The iPad is right about where it was expected to be, on its own the iPad is the top selling PC in the world. And there’s more growth coming, but it can’t be anything like the early growth. I did the math once using that early level of growth, it ended up with Apple selling something like 3 billion iPads a year by 2018, something stupid like that. So anyone who can do math could have figured out early on that the iPad would experience a dramatic slowdown in growth. The point being, I can’t think of anyone I take seriously that said the iPad was going to have two billion users.
Also, we’re not talking about iOS devices for the next two billion. Sure, iOS will make up some of that, but it’ll be mostly non-Google Android, that’s my guess.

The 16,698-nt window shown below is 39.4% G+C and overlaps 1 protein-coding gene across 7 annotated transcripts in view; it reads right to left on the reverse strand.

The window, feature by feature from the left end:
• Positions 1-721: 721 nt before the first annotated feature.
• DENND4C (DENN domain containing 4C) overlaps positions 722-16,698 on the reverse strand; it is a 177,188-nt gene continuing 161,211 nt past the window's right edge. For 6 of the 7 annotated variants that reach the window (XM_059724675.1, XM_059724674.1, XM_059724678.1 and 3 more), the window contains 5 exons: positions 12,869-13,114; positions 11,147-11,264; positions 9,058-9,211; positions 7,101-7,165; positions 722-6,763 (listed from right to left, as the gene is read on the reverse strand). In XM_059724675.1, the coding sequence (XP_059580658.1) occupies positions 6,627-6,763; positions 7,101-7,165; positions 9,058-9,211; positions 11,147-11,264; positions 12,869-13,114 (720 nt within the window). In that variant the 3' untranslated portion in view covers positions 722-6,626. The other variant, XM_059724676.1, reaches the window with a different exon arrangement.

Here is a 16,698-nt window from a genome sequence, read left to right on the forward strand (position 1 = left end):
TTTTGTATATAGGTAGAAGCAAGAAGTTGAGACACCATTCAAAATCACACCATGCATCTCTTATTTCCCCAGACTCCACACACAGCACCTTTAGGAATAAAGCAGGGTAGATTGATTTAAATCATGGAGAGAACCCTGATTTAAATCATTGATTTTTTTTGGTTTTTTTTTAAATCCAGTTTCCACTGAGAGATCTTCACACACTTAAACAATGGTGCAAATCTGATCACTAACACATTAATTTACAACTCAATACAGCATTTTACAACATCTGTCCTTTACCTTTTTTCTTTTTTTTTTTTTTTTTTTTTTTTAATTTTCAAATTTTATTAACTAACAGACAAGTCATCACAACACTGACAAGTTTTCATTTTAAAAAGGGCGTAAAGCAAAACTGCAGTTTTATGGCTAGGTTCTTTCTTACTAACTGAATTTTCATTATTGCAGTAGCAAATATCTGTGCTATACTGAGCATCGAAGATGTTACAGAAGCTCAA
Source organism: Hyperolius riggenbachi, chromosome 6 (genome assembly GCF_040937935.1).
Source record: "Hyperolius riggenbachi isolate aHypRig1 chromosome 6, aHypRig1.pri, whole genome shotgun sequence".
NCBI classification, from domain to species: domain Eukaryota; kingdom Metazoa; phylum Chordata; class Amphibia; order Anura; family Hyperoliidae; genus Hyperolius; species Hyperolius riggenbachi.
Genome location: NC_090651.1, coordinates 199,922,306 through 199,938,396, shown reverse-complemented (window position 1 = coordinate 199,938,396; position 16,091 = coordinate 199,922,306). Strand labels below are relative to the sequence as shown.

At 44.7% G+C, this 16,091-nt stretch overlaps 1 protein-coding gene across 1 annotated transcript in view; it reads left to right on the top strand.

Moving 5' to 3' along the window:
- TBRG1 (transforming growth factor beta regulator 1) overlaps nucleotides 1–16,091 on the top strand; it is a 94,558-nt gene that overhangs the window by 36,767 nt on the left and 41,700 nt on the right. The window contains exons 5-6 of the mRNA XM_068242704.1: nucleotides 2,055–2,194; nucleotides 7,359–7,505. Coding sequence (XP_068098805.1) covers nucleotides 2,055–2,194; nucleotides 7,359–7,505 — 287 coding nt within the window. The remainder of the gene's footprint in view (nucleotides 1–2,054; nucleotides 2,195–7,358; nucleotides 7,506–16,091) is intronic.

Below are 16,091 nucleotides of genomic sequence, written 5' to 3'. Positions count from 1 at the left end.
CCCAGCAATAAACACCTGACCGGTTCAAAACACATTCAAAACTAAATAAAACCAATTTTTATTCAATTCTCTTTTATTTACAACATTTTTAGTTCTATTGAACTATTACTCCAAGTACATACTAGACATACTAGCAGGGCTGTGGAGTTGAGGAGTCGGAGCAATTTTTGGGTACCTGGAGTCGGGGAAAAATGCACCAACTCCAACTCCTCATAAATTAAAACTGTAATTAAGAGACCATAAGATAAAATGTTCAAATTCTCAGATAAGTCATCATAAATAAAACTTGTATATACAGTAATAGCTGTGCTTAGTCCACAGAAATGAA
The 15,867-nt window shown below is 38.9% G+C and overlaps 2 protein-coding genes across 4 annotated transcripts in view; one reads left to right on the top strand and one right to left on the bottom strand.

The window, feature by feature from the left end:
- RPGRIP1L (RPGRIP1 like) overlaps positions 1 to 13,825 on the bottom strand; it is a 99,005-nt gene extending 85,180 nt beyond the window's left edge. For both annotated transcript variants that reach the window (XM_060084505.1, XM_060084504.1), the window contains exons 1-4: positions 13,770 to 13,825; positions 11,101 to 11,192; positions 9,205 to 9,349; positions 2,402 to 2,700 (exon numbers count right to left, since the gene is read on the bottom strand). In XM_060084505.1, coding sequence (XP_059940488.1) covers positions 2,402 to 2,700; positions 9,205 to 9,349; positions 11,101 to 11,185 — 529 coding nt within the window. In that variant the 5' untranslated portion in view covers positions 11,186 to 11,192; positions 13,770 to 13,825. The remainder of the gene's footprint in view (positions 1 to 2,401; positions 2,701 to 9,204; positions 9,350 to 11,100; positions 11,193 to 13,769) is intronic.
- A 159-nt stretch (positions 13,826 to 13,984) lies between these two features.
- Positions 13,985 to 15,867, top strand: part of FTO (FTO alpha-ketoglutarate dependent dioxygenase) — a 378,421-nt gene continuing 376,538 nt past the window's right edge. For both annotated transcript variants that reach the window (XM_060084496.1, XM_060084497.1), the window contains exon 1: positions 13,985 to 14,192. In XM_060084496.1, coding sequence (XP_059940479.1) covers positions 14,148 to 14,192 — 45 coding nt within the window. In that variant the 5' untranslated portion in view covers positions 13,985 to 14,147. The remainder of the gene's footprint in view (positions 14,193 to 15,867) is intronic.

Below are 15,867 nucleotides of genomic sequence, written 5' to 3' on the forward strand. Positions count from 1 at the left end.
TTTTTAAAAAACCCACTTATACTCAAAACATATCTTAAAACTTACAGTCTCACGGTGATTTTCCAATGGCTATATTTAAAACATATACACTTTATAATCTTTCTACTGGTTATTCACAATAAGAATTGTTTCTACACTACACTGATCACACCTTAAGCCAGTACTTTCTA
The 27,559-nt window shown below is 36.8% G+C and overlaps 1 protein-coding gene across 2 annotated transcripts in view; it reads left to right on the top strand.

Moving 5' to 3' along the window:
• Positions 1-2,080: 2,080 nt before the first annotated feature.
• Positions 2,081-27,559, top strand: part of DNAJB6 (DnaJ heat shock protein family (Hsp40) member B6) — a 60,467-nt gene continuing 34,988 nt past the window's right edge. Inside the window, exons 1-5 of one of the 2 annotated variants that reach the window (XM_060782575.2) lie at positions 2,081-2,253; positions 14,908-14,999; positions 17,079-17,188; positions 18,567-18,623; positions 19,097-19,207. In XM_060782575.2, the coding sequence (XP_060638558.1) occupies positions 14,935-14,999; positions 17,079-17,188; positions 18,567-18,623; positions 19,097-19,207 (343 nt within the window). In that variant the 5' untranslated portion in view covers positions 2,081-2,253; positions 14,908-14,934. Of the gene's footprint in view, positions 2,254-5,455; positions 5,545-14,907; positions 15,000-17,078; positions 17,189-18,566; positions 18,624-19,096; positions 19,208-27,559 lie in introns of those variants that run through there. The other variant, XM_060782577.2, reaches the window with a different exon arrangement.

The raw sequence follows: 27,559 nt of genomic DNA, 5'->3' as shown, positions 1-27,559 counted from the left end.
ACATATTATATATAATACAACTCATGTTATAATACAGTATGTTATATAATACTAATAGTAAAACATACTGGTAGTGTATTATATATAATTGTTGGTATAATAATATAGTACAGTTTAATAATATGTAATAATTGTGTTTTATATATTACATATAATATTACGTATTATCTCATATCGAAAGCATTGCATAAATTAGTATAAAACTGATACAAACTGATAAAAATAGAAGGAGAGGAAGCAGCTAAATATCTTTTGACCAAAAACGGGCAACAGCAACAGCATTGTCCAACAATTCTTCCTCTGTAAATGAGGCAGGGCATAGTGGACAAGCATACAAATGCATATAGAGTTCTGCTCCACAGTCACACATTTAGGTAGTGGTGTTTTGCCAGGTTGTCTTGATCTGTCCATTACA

The point about tools is that for these next couple billion, the toolset has been created outside the world of traditional PCs. That necessarily results in different tools, a different experience, evolution.
I’m all for non-Google Android!
I could be wrong, but I think the amount of localization that will happen probably means non-Google Android. Of course you can deliver a hyper local experience in other ways, but I don’t see that Google and official OEMs have any profit motivation to do this.
Except it’s not a PC and I have yet to meet someone who has an iPad but not a PC with a job.
Except people didn’t. The idea was that the iPad was a PC replacement. I’m not saying you said that. I’m saying that’s the impression I got.
This is what I wanted you to expand on originally. Stop explaining what the iPad is or isn’t. I’m asking (again) what tools do you think are available on a smartphone that a PC is not better equipped at? What’s so different about the next 2 billion? Their accountants and architects and developers have the same need as the first 2 billion.